There may be teens and young adults in your church that your class members know well (or not at all). Together as a group, discuss conceivable activities that could be planned to assist your group in developing a closer connection with the youth of your church. Following are some possible events to consider: family game night, church picnic, youth/adult interviews (pre-planned questions to facilitate conversations), progressive dinners, etc. In order to easily permit parishioners to get better acquainted, perhaps factsheets listing information about each young person could be compiled. These might include a picture, age, year in school/occupation, details about one’s family, interests/hobbies, and a prayer need. The adult class members could select one or more youth to remember in prayer, and they could make a point to write notes of encouragement to the young people and intentionally develop a connection with them.
Witnessing to others is crucial to our spiritual growth in Christ. Inquire with the students about the circles of influence they believe they currently have in their personal lives and encourage them to give their testimony in class. Challenge them to find someone this next week with whom they can share their “Jesus story.” It is best to keep it brief (one or two minutes) by using the following formula: “1) There was a time in my life when . . . 2) Then I met Jesus . . . 3) Since that time . . . 4) My life is not perfect, but through God’s grace I now . . . 5) Do you have a story like that?” They should then be prepared to entertain a conversation about God. To ensure that each student can lead another to the Lord, walk through the following verses in class: John 3:16; Romans 3:23; 1 John 1:9; Revelation 3:20.
It is important to teach members to engage in inductive Bible study methods. Empower the students, and discover what captures the interest of each individual. Rather than using a lecture style, facilitate a group discussion. Sit around a table(s) in groups of ten or fewer to allow for adults to view one another as equals. Each person should re-read the Bible passage quietly for five to ten minutes, looking for the one main point and several key concepts. Later, compare the conclusions drawn by each reader. If there are glaring errors in interpretation that are offered up, step in to give an alternative explanation based on Scripture. After the passage is presented, ask probing, open-ended questions. If there is time remaining after this process has taken place, bring out Bible concordances and dictionaries for further study. Encourage attendees to follow this study method at home.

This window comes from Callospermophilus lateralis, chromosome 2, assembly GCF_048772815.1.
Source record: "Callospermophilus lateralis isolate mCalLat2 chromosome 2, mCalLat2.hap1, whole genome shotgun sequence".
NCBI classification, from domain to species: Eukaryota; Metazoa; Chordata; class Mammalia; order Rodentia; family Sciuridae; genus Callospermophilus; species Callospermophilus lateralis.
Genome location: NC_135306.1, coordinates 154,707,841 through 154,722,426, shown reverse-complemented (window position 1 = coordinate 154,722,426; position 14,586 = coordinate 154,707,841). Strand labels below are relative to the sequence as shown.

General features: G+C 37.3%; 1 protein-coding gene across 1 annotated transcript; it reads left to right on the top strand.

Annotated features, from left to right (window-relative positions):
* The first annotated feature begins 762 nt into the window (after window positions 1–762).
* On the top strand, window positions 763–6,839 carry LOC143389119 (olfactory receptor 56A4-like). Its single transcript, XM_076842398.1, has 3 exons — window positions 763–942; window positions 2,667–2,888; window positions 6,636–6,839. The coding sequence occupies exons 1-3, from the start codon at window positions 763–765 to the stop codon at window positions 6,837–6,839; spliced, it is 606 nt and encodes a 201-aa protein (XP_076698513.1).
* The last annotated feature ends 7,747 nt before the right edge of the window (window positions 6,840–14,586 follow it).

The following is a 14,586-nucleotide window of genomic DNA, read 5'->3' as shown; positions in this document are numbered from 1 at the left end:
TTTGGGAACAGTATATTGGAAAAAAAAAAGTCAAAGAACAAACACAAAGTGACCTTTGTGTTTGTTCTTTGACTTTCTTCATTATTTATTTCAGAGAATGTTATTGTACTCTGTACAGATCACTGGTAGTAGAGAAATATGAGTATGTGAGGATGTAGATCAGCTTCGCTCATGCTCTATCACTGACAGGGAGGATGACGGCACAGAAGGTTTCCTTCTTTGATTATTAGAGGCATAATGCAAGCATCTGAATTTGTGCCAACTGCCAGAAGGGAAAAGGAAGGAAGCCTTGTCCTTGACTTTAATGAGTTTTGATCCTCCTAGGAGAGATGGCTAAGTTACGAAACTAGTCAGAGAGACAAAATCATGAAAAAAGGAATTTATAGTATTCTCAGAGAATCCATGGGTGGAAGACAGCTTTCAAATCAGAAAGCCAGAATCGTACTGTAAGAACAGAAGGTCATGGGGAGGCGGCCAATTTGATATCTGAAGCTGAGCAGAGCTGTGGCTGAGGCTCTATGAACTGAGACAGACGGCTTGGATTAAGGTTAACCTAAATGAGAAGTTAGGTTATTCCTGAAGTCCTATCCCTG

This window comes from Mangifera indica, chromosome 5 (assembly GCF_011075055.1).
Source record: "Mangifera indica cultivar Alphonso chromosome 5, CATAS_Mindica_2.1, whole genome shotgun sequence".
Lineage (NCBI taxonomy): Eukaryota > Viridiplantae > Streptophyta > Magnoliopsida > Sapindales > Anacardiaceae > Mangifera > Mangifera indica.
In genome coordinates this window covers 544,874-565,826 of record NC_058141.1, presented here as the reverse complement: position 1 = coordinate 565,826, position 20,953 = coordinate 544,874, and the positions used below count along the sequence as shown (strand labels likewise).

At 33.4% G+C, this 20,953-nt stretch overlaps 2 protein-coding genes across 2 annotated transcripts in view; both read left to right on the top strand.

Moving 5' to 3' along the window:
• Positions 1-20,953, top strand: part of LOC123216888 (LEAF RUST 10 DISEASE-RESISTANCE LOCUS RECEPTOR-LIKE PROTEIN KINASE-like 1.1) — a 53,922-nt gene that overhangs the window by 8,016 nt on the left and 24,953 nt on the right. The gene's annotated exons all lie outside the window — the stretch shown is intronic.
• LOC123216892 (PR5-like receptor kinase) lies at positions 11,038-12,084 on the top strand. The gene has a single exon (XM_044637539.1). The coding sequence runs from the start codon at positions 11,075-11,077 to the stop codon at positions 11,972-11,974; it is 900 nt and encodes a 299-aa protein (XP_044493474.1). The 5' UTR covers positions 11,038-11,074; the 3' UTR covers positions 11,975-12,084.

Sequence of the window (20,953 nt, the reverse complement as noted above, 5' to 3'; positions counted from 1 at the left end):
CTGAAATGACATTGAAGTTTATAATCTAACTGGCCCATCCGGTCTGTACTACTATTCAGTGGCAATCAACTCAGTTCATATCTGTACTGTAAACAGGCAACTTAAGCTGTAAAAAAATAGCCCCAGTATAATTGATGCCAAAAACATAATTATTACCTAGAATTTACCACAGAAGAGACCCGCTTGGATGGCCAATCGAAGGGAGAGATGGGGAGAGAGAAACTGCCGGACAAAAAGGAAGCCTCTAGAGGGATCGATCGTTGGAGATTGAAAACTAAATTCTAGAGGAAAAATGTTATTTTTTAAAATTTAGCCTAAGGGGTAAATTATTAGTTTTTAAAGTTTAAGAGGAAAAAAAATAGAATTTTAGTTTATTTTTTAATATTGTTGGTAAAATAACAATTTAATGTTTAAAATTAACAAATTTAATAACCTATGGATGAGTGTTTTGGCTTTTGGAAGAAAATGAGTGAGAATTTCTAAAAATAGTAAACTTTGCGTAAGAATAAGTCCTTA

Take some time to allow each class member to give examples of practicing simplicity in their lives. Some may focus on being good stewards of their money and developing frugal habits. Perhaps the topic of contentment will arise, or individuals might choose to convey ways in which they have kept their expenses down so that they would be more able to give to missions, charities, or the church. Facilitate a discussion that pertains to the lesson about the importance of uncluttering one's life. Begin with the significance of having a looser grip on physical items that accumulate over time. Allow the topic to lead into the need to unencumber our minds which allows God to reveal Himself through our prayer and devotions. Ask volunteers to share "God-encounters" that were possible when they were able to take a break from the chaos of life.
Present the possibility to the class of engaging in various forms of community service on a regular basis. This venture will challenge students to think of others and to reach beyond the four walls of the church. Start by brainstorming about some options that could be considered. Ask individuals to share the types of volunteerism in which they currently participate or activities they have especially enjoyed in the past. It would be feasible to clean a home or yard for a shut-in or neighbor, or to visit a soup kitchen to serve the needy. Food could be brought along to encourage the interest and involvement of the group. There might be a girls' home or pregnancy center nearby to which the members could donate items. Some individuals may be unable physically to attend the outreach effort, but they could pray and/or donate toward the cause.